My Dinner with Bob and Suzanne

My wife recently passed away, and my friends have been solicitous in regards to my needs during this period of mourning.  So it wasn’t really a surprise when one of our oldest friends asked me to meet her at the Detroit Institute of Arts to see an exhibition that was closing last Sunday.  We made arrangements to meet in the front lobby near member services.
I arrived a bit early, so that I could renew my membership.  The helpful woman at the membership desk handled my renewal efficiently, then asked what showing I wanted to attend.  I explained that I was awaiting my friend and she told me to return when she showed up.  I waited until a few minutes after 2 PM, then called my friend, getting her voicemail.  I dawdled about the lobby until about 20 past the hour, before returning to the membership desk.  There was only one ticket left for the 2 PM showing, but the woman told me if my friend arrived, she’d make sure we could go in together.  I went to the exhibition hall, wasting another 10 minutes, then finally decided to use my ticket.  Of course, as soon as my ticket was torn, my phone rang.  My friend apologized, explaining that she had lost track of time while cleaning her patio furniture (it was a gorgeous day-70 degrees, sunny, with a light breeze).  She instead suggested I come over to her home for a glass of wine after I finished at the museum and I readily agreed.
After strolling through the exhibit, I made my way to the Modern Art wing and took in the Impressionist paintings and the Diego Rivera fresco, then retrieved my car and drove north.  When I arrived, I saw my friend, standing in her driveway, her phone at her ear.  As I got out of my car, she laughed and said, “I can’t offer you anything to drink.  I’ve been locked out of the house.”  By her husband, it turned out.  I reached into my back pocket and pulled out my flask.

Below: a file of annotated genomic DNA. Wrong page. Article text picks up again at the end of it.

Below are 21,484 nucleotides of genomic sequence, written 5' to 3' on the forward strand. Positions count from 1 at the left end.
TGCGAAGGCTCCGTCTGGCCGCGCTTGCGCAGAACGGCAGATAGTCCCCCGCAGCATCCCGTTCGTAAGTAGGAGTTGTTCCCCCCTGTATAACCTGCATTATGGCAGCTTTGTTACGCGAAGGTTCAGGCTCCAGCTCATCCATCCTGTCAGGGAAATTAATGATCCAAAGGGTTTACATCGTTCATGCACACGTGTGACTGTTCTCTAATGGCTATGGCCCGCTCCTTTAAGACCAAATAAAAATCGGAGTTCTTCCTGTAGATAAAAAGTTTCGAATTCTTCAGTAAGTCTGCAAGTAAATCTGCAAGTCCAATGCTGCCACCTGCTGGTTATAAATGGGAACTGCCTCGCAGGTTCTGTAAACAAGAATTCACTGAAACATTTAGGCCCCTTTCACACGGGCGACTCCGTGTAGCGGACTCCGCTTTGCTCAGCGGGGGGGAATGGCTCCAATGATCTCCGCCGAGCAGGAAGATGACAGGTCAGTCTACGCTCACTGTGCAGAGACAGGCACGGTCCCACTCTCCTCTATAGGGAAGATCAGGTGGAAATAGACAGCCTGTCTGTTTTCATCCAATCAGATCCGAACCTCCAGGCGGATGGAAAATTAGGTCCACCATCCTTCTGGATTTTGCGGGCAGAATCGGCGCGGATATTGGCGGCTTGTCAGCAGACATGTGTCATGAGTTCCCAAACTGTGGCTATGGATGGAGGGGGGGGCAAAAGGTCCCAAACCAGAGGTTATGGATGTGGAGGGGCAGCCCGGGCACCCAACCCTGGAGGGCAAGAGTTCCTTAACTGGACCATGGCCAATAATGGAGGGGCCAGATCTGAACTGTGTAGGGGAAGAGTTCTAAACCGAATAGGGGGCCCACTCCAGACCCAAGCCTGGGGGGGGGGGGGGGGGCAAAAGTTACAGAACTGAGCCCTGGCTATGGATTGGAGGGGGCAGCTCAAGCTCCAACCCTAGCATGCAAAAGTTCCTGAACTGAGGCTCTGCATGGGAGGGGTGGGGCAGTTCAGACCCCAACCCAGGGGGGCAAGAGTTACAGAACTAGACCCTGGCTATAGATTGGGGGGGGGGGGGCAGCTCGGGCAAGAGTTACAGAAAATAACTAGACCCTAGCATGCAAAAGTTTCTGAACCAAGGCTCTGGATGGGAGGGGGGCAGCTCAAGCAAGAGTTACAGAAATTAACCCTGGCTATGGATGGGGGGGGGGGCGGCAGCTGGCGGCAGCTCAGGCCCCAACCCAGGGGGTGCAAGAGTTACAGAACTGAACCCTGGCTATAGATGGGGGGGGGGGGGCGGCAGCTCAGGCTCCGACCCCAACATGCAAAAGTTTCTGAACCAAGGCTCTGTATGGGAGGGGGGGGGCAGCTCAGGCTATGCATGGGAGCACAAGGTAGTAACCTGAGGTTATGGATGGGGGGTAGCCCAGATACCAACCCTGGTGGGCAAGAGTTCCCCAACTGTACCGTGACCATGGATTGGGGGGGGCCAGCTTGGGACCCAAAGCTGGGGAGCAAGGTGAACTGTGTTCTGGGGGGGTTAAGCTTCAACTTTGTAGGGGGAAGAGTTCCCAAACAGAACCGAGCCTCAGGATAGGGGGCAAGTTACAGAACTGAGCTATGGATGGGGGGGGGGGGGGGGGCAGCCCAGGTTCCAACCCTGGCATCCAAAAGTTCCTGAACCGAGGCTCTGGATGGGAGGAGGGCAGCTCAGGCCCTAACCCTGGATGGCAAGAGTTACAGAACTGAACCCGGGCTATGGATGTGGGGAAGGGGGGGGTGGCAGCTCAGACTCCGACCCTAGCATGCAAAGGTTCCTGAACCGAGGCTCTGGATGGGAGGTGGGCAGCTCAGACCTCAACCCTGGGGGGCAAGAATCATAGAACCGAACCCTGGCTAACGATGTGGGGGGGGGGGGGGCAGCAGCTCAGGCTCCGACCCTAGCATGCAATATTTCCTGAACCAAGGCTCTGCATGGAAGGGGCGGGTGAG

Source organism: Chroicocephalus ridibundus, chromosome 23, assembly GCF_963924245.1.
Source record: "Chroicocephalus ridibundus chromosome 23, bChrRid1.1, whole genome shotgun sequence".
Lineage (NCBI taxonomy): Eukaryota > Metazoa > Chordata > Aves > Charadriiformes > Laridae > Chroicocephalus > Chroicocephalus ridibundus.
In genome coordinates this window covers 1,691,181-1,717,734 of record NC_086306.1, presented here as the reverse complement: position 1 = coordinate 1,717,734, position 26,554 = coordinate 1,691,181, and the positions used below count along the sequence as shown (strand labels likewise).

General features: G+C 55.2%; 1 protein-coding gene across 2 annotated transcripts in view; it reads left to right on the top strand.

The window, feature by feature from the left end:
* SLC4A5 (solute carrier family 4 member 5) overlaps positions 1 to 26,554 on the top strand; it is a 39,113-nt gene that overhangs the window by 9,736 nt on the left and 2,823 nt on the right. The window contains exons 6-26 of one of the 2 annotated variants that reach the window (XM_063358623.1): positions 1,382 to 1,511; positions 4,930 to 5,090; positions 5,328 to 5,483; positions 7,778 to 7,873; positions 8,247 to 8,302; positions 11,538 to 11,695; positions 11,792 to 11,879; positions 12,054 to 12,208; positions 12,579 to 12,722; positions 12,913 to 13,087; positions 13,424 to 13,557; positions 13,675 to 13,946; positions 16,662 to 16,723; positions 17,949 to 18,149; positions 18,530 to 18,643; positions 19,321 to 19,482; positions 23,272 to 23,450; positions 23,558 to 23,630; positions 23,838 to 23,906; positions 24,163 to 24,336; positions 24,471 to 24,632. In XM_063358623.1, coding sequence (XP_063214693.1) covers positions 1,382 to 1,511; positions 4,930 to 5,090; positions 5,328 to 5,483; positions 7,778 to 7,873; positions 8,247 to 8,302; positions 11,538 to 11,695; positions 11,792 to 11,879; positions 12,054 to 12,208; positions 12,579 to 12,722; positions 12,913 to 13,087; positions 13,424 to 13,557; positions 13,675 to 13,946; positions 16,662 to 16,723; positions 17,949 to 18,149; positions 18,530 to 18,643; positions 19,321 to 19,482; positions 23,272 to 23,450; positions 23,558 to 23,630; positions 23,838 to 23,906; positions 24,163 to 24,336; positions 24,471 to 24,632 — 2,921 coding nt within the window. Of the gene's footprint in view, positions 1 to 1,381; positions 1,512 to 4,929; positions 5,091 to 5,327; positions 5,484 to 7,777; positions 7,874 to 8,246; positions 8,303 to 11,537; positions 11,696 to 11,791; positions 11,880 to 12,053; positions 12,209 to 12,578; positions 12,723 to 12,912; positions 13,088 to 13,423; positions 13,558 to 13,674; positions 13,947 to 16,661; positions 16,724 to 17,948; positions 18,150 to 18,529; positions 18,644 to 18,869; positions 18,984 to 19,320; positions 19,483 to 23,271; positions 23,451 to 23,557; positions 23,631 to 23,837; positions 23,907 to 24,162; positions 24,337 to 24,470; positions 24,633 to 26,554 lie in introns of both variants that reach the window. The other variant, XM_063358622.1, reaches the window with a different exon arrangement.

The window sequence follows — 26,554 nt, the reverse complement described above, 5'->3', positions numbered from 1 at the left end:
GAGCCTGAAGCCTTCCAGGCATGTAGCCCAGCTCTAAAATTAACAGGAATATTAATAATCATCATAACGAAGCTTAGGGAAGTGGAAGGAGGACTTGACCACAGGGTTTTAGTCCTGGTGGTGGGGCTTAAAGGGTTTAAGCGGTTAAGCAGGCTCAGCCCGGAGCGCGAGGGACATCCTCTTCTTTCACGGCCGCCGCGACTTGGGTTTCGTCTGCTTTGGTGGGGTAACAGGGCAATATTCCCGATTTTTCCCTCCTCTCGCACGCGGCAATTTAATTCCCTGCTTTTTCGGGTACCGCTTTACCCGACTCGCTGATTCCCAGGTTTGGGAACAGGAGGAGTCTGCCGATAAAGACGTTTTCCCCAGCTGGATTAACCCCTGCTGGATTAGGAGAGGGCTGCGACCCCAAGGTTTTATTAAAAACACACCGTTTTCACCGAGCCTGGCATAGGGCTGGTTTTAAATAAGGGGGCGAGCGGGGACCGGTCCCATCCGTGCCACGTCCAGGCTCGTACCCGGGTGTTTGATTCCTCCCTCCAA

“Good thing I come prepared.”  We shared some bourbon, then went to inspect the door.  “I have a lock pick,” I told her, “and we could try to get inside.”
“Why do you have that?” she laughed.
“It’s a lawyer thing,” I enlightened her.
 At the door, I saw her husband inside, and he waved at me but then walked away, deeper into the house.  “How about I take you out for a drink?” I suggested, replacing the pick in my pocket.
She agreed and we climbed into my car.  We were considering where to go as we approached 8 Mile, when I noticed a car coming up fast behind me, then pulling up to my left.  I looked over to see what manic was in such a hurry and saw her husband.  He waved us to go back to the house, then turned right onto the divided road and took off with a screech of tires and was quickly at, then beyond the speed limit.  I looked at my passenger, who said, “Well, we might as well go back to the house and see if he unlocked the doors.”  We parked and found the back door unlocked.  Entering, we made our way to the kitchen and she poured us each a glass of red wine.
“Why don’t you get your keys?”  I suggested.
She shook her head, advising me, “I don’t have keys to the doors.  I come in through the garage usually.”  Saying that, she opened the garage door and found the openers disabled, but was quickly able to reconnect the devices.
We sat outside on the patio, sipping our wine, enjoying the lovely day.  I was provided with some details about their recent troubles, when I noticed the same car that had screeched off down 8 Mile pull up.  He strode up purposefully, and said to me, “My sympathy and concern for you outweighs how much I hate my fucking wife,” giving me a quick hug as he continued into the house.
We sat in stunned silence for a moment, and then I pressed for further details, which my friend supplied.  To our mutual surprise, her husband joined us on the patio with a drink.  I inquired as to what he was imbibing, and he happily described his beverage.  It seemed to turn the page for him, and he engaged in the conversation.  I should note that I was there for dinner the week previously, and had noticed that I carried on conversations with both my friend and her husband (to be fair, he is my friend as well), but that the two of them did not speak to each other.  It made for a strange dinner party.
My friend went indoors, and he and I talked, but not about them.  When she returned, she said, “I am going to Bob and Suzannes’ to have dinner with Julie.  You are, of course, invited.”  This she directed toward her spouse.